Photo: Brad Flickinger
When you ask a child what she wants to be when she grows up, she’ll probably mention something she’s been exposed to, something that ignited her spirit, or something she’s seen on TV, in her family, or learned about in school. So, while kids want to grow up to be teachers, doctors, singers, and astronauts, they don’t often yearn to be computer programmers.
Why not? Perhaps because computer programming isn’t in their universe — not on TV, in school, or at home. The problem is that there’s a looming shortage of almost 1 million workers to fill future computer programming jobs, jobs that build the future,whether it be through code that controls a Mars mission or code that controls cells inside our bodies.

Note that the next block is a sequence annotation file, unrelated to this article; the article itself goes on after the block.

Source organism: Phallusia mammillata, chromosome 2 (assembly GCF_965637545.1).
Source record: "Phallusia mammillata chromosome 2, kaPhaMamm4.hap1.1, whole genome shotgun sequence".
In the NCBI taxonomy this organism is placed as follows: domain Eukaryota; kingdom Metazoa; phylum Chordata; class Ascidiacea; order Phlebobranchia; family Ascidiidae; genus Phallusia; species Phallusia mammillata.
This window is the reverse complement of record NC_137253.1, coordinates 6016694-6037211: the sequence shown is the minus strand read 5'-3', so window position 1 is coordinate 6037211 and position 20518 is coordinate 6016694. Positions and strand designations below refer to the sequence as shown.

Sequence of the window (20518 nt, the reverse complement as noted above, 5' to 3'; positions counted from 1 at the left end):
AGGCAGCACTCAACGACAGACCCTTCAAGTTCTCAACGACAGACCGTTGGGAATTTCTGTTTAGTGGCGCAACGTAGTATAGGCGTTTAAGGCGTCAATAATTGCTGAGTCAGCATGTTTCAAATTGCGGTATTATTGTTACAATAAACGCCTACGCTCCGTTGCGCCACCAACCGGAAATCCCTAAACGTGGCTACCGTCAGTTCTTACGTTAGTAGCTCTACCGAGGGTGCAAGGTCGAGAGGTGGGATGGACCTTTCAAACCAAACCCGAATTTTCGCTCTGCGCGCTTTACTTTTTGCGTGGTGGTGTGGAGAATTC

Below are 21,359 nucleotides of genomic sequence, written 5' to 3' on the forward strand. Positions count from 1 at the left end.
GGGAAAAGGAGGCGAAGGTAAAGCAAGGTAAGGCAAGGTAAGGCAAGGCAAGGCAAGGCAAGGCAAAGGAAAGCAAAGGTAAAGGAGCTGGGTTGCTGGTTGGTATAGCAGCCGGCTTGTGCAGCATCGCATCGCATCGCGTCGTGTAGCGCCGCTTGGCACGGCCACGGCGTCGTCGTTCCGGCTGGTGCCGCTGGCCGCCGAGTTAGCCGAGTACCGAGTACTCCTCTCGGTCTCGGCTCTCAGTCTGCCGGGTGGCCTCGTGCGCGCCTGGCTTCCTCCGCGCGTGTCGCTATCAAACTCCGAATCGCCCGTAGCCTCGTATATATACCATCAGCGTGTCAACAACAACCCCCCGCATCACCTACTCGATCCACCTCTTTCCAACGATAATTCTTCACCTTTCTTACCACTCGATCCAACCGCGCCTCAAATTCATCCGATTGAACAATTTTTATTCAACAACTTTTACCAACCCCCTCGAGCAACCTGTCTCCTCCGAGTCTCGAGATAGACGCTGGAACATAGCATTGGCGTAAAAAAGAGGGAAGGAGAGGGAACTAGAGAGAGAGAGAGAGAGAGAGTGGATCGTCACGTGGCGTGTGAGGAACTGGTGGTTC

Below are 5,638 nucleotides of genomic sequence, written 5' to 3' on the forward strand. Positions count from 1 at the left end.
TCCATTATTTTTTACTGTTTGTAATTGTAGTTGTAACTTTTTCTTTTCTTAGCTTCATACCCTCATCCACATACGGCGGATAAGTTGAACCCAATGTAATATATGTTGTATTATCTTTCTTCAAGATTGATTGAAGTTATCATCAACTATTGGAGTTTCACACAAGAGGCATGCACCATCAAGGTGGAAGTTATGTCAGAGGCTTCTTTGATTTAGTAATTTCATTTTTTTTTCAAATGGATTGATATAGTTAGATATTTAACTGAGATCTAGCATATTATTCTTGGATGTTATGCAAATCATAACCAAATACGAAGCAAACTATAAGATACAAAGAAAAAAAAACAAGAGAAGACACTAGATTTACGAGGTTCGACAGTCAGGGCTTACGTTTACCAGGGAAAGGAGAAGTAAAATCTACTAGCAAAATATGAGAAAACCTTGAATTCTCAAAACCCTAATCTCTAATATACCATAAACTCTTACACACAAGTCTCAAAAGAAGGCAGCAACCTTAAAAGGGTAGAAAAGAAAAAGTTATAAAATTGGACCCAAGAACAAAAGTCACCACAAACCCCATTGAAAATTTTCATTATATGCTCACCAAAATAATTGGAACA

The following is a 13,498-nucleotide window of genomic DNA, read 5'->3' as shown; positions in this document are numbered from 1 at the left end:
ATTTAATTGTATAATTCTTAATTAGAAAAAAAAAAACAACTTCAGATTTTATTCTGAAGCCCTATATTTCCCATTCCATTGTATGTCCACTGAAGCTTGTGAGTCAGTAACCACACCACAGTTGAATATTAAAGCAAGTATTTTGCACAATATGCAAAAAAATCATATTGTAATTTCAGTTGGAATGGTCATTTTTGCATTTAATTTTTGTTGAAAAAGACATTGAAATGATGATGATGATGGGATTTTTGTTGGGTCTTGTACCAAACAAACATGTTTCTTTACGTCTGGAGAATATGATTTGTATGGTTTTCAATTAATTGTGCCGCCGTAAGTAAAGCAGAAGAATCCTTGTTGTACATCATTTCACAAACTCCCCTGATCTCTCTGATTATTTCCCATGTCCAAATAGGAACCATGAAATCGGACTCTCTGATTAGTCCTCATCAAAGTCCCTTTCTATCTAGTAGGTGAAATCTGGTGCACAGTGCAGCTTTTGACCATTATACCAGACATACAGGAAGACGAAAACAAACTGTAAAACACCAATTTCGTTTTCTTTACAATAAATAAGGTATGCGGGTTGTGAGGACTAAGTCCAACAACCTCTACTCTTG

In an age of intense technological change, smart phones and future internet-connected devices move humanity forward (think Twitter and the Arab Spring or using your iPhone as a blood sugar monitor). Why do most schools still ban these devices in school? An an even better question, why are most U.S. schools still not teaching computer programming? With our U.S. education system firmly entrenched in the 19th century, it is up to parents to guide their children’s learning.
Through code.org, some pretty famous computer programmers speak out about the power of computer programming through this engaging video. Everyone should learn to code. Encouage schools to teach 21st century skills. Our future depends on it.